In the 1920s, the Detroit cinema hub moved northward to Grand Circus Park, and Monroe Avenue began a long decline, with its theaters closing or switching to burlesque to survive.[5]

Although the district was added to the National Register of Historic Places in 1975, the area was mostly vacant by the early 1980s. In early 1990,[2] most of the building were demolished and replaced with a surface parking lot, leaving only the National Theater as a reminder of the history of the area.[3]

Structures

The buildings[2] that once stood in this site were a mix of pre- and post-Civil War architecture, along with a group of movie theaters from the early 20th century.

Contemporary and historical images of the block
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Second Williams Block (16-30 Monroe Avenue)

First and Second Williams Blocks, 16-30 and 32-34 Monroe, 1908.
Second Williams Block, 16-30 Monroe Avenue, 1989.

John Constantine Williams, a member of one of Detroit's wealthiest mid-19th centiry families and son of John R. Williams[6], built this structure in 1872-73, directly adjacent to his earlier structure (the first Williams block) at 32-42 Monroe.[10] Architect Mortimer L. Smith designed the building.[10] The building originally served as an office building, with storefronts on the ground floor.[10] In 1880, the upper floors of the building were converted into the Kirkwood Hotel, which survived for a decade under various management.[10] The lower floors remained commercial space. The building reverted to office space in the 1890s, then reopened as the Hotel Campus (later the Hotel Fowler) in 1901.[10]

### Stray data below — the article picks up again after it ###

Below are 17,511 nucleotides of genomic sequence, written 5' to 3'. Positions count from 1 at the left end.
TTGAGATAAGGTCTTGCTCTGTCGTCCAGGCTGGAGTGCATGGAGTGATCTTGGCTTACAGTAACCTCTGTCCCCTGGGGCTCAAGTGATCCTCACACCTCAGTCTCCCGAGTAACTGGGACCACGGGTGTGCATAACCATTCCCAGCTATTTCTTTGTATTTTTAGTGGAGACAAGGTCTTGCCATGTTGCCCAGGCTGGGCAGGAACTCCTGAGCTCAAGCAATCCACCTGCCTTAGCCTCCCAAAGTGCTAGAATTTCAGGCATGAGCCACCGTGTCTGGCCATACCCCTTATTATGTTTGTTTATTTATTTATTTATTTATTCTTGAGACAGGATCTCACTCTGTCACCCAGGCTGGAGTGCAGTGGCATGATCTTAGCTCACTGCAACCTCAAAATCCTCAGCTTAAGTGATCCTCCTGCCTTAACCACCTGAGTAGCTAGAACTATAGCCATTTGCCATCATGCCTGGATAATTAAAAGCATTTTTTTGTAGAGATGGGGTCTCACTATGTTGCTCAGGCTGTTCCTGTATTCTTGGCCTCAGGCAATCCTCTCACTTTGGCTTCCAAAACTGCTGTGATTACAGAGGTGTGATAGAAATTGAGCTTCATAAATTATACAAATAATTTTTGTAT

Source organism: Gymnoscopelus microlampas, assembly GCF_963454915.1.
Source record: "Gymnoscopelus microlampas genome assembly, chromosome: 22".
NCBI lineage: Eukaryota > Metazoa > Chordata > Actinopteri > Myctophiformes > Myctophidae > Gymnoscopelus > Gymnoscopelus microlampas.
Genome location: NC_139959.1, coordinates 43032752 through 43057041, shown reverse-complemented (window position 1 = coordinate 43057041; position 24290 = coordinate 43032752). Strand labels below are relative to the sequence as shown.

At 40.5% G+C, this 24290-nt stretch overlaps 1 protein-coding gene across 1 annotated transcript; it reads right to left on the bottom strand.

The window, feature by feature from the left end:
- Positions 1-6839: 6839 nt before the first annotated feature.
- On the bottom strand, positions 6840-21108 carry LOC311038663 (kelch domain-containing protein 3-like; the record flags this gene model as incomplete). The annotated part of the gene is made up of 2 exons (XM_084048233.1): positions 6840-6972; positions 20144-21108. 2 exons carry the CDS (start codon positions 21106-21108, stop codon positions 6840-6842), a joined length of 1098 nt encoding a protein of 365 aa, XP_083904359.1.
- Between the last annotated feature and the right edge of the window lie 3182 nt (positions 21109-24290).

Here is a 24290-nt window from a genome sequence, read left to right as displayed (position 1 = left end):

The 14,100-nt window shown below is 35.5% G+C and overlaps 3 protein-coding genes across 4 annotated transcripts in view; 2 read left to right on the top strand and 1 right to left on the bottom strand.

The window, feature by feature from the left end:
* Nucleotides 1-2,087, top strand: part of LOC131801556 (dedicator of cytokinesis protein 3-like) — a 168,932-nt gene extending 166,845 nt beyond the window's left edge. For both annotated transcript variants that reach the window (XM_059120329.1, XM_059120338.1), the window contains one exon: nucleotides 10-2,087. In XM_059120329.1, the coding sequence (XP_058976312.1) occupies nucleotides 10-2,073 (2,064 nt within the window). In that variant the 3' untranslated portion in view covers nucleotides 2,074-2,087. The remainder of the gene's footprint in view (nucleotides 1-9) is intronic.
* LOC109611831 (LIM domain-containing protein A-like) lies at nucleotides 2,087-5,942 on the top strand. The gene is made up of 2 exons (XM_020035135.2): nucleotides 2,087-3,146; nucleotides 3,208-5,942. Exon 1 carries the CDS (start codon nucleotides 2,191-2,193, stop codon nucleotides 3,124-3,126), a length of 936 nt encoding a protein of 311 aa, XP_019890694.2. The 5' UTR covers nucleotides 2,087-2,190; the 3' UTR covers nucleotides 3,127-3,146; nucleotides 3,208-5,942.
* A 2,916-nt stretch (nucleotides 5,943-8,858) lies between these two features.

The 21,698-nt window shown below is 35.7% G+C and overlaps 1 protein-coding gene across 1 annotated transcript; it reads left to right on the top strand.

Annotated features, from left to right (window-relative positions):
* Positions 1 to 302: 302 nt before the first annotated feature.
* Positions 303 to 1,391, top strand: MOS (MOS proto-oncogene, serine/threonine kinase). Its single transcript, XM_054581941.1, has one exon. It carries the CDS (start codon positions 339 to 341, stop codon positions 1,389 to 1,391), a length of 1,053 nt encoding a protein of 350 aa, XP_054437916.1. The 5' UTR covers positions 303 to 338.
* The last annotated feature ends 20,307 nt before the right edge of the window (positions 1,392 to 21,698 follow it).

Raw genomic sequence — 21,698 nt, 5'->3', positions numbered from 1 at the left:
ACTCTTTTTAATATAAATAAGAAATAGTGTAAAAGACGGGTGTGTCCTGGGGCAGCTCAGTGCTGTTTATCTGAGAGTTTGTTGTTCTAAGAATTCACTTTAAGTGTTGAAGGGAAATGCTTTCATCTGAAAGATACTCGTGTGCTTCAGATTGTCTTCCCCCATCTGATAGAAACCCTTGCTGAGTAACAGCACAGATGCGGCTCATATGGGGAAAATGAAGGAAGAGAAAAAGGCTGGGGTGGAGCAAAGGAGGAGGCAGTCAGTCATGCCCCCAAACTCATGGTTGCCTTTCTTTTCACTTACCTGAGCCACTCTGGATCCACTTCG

In 1909, most of the building was completely gutted and converted in to the 934-seat Family Theater; the Family was converted to show movies in 1914.[10] The Family stayed open through much of the century, and was renamed the Follies in 1967. Six years later, in 1973, the Follies burned to the ground.[10] The Follies section of the building was demolished soon thereafter, leaving a remnant of the Williams Block still housing commercial space. In the late 1970s the city vacated the property,[10] and the remainder was demolished in early 1990.[2]

The second Williams Block was five stories tall, divided into bays containing three windows per floor; each floor had slightly different window shapes.[10] The building was constructed of brick, sheathed on the front with sandstone.[10] A cast iron cornice and flat roof topped the structure.[10] Belt courses were located above and below windows, and additional decoration consisted of bas relief carvings and cast iron entabulatures.[10]


First Williams Block (32-42 Monroe Avenue)

First Williams Block, 32-34 Monroe, 1915.
First Williams Block, 32-34 Monroe, 1989.

The first Williams block was built by John Constantine Williams in 1859, and was designed by architect Sheldon Smith.[6] The building was originally used as an office building with commercial space on the first floor.[6] In the late 1880s, the building was converted into a 52-room hotel, known first as the Stanwix, then as Gies' European hotel, with a restaurant on the first floor.[6] In 1909, the hotel and restaurant was renamed the Burghoff, then the Tuxedo, and, in 1919, the Frontenac.[6] The Frontenac Hotel remained in business through 1960.[6] By 1940, the restaurant had been replaced again with retail space, which remained in the building until the city of Detroit vacated the property in 1978.[6] The building was demolished in early 1990.[2]